Johann Joachim Eschenburg.

Manual of classical literature : from the German of J.J. Eschenburg, with additions online

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tribes an(l the districts, from among their own number. — The magistrates were
required, on the expiration of their offices, to render an account of their admi-
nistration to a tribunal, which was constituted by ten accountants (xoytarai) and
ten directors or judges (iu^wot, called also i^staatai).

In choosing the Archons and other magistrates by lot, the ordinary method was to
put the names of the candidates, inscribed on brazen tablets (nivaKia), into an urn with
black and white beans {Kvajxoi) ; and those whose tablets were drawn out whh white
beans were elected.

On the Athenian magistrates, cf. Blcnchard, in the Mem. de VAcad. det Inter, vii. 51. — Cf. JtUiiu PoTlui, Onomasticon,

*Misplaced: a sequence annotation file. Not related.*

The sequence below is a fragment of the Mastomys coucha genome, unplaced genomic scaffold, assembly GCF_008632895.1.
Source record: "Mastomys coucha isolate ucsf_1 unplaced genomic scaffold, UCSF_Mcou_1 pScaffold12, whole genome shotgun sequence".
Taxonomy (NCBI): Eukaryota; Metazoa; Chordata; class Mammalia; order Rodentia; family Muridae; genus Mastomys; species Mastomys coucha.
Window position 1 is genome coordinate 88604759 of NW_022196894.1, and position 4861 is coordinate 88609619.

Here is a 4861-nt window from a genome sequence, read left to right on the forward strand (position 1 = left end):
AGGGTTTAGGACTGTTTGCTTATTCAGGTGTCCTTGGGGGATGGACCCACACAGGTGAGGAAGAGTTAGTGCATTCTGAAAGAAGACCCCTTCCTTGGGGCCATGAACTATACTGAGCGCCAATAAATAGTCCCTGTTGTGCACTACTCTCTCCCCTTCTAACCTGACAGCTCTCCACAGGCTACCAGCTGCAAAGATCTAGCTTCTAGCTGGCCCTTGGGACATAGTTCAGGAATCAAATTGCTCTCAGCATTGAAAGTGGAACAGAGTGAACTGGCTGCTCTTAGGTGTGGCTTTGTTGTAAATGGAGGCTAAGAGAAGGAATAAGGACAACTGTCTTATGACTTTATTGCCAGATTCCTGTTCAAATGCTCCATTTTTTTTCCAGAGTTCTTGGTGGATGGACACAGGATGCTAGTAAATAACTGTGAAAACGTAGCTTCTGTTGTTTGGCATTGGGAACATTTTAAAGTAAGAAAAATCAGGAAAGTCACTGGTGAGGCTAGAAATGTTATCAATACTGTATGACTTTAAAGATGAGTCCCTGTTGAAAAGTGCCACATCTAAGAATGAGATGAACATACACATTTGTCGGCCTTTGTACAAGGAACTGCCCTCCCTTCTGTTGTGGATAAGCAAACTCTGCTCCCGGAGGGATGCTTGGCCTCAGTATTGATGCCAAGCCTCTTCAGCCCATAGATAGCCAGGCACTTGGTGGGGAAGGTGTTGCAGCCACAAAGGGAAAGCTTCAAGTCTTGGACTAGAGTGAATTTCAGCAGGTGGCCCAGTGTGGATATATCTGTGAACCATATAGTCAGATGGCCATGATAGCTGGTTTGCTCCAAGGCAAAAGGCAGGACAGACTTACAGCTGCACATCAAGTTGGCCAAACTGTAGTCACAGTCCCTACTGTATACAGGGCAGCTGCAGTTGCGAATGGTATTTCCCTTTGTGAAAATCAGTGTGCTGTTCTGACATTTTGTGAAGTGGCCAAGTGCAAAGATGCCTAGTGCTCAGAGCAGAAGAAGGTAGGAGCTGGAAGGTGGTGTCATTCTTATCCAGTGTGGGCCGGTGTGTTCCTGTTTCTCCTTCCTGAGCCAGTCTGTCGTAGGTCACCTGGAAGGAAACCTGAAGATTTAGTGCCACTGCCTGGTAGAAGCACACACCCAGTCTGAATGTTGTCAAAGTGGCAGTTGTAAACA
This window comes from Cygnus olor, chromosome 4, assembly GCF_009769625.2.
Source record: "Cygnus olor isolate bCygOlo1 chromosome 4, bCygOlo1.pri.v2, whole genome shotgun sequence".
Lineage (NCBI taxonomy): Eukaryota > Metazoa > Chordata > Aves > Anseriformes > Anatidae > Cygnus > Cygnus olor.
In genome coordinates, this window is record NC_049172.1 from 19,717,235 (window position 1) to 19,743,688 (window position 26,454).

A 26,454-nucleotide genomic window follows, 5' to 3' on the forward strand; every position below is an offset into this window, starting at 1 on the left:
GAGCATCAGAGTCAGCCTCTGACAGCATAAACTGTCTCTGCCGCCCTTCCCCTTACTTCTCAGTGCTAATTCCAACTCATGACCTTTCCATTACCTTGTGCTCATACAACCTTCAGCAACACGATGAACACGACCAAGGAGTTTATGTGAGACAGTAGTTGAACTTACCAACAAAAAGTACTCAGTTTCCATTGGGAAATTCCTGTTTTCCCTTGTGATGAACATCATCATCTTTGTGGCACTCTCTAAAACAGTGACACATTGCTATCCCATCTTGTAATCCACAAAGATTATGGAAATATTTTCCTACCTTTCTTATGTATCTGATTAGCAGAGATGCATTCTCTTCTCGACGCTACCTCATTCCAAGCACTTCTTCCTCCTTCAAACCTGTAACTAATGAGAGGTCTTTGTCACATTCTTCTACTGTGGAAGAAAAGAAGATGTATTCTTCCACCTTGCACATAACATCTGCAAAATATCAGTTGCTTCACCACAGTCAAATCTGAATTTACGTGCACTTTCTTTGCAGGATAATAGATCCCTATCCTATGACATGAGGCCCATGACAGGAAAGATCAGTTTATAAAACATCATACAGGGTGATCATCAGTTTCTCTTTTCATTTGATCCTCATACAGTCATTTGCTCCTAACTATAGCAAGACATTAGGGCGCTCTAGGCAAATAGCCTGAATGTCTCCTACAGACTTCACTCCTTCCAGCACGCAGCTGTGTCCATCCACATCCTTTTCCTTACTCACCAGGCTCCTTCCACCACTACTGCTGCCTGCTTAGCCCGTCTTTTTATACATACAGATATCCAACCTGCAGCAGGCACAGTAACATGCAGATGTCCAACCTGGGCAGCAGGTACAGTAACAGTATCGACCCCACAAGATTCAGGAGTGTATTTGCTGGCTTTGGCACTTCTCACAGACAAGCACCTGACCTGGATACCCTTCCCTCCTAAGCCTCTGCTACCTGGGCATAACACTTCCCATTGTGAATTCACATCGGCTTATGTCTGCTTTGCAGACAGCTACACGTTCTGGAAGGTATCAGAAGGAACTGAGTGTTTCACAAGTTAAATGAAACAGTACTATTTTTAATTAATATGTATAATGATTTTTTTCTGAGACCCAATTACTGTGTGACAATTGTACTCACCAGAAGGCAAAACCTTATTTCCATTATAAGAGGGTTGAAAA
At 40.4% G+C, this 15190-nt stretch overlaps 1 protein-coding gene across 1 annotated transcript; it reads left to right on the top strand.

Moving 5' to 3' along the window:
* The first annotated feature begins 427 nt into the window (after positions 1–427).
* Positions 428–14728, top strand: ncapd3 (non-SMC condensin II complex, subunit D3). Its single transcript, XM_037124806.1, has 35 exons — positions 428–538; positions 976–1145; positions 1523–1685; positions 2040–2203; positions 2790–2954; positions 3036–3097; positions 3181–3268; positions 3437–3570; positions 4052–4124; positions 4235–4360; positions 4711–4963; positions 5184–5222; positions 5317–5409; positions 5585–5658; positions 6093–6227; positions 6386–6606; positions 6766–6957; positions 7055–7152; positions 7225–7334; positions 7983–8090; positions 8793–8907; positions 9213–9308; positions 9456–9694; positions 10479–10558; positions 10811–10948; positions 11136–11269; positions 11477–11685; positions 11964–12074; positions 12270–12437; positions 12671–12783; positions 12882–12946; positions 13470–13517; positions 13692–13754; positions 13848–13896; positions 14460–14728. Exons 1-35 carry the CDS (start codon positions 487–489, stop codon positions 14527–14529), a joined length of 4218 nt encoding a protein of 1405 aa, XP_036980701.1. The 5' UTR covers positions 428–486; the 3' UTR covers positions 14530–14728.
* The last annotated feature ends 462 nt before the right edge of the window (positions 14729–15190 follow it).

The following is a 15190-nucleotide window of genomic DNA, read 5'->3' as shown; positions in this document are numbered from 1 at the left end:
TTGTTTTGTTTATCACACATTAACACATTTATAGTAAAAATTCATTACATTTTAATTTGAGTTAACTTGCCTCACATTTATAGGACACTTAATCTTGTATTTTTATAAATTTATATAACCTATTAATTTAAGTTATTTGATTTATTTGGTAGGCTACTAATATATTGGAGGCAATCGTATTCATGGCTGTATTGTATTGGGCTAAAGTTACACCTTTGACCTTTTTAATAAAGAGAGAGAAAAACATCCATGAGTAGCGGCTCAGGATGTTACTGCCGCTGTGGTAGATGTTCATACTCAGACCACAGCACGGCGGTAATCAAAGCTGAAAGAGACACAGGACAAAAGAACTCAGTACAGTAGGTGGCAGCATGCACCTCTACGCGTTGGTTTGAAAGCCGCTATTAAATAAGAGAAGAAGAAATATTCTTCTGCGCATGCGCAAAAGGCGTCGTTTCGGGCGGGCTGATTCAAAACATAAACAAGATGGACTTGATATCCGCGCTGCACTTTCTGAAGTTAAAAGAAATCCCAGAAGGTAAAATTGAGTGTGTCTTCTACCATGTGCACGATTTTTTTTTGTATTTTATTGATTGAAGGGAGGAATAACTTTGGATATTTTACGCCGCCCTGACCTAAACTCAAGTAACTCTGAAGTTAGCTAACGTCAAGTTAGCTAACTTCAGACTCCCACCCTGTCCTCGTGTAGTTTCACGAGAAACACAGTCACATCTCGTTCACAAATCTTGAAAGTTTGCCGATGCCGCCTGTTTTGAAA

§ 101. The most important magistrates were the Jrchons {apxovtsi). There
were usually nine Archons, chosen by lot (x^j^pcorot), but subjected to an exa-


minadon as to their qualifications, before they were admitted to take the oath
and enter their office.

1. The examinations of the Archons was two fold ; one in the senate called Wva-
xpuTis, the other in the forum, called AoKinatria, before the Heliastce {iiXicuT-ai § 110).
Among the points of examination were the following: whether their ancestors for three
generations had been Athenian citizens; whether they had a competent estate; and
whether they were free from bodily defects id<pe\sii).

2 u. The first of the nine in rank was styled Archon by way of eminence, h "kpxwv ;